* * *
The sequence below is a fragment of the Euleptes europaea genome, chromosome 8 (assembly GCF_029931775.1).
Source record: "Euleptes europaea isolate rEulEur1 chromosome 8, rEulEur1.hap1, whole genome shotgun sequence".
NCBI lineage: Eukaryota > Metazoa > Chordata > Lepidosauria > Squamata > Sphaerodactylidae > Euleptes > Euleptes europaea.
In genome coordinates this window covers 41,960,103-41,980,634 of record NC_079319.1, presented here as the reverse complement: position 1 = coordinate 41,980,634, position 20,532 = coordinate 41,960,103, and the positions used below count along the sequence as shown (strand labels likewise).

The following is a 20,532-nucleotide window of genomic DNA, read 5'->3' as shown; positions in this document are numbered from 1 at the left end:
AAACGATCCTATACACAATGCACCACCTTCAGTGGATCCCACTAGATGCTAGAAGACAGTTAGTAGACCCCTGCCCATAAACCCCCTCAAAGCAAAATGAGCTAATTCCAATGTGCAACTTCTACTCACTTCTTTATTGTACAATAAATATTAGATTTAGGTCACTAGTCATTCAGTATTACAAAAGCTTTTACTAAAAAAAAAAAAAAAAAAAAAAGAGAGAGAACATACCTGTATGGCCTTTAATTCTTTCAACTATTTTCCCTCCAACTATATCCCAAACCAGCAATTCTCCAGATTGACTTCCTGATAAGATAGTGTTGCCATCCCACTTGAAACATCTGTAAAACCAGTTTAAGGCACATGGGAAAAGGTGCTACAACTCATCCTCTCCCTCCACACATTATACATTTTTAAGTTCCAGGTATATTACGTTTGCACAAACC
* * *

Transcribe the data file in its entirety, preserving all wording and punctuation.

The sequence below is a fragment of the Euleptes europaea genome, chromosome 8 (assembly GCF_029931775.1).
Source record: "Euleptes europaea isolate rEulEur1 chromosome 8, rEulEur1.hap1, whole genome shotgun sequence".
NCBI lineage: Eukaryota > Metazoa > Chordata > Lepidosauria > Squamata > Sphaerodactylidae > Euleptes > Euleptes europaea.
In genome coordinates this window covers 41,960,103-41,980,634 of record NC_079319.1, presented here as the reverse complement: position 1 = coordinate 41,980,634, position 20,532 = coordinate 41,960,103, and the positions used below count along the sequence as shown (strand labels likewise).

The following is a 20,532-nucleotide window of genomic DNA, read 5'->3' as shown; positions in this document are numbered from 1 at the left end:
AAACGATCCTATACACAATGCACCACCTTCAGTGGATCCCACTAGATGCTAGAAGACAGTTAGTAGACCCCTGCCCATAAACCCCCTCAAAGCAAAATGAGCTAATTCCAATGTGCAACTTCTACTCACTTCTTTATTGTACAATAAATATTAGATTTAGGTCACTAGTCATTCAGTATTACAAAAGCTTTTACTAAAAAAAAAAAAAAAAAAAAAAGAGAGAGAACATACCTGTATGGCCTTTAATTCTTTCAACTATTTTCCCTCCAACTATATCCCAAACCAGCAATTCTCCAGATTGACTTCCTGATAAGATAGTGTTGCCATCCCACTTGAAACATCTGTAAAACCAGTTTAAGGCACATGGGAAAAGGTGCTACAACTCATCCTCTCCCTCCACACATTATACATTTTTAAGTTCCAGGTATATTACGTTTGCACAAACC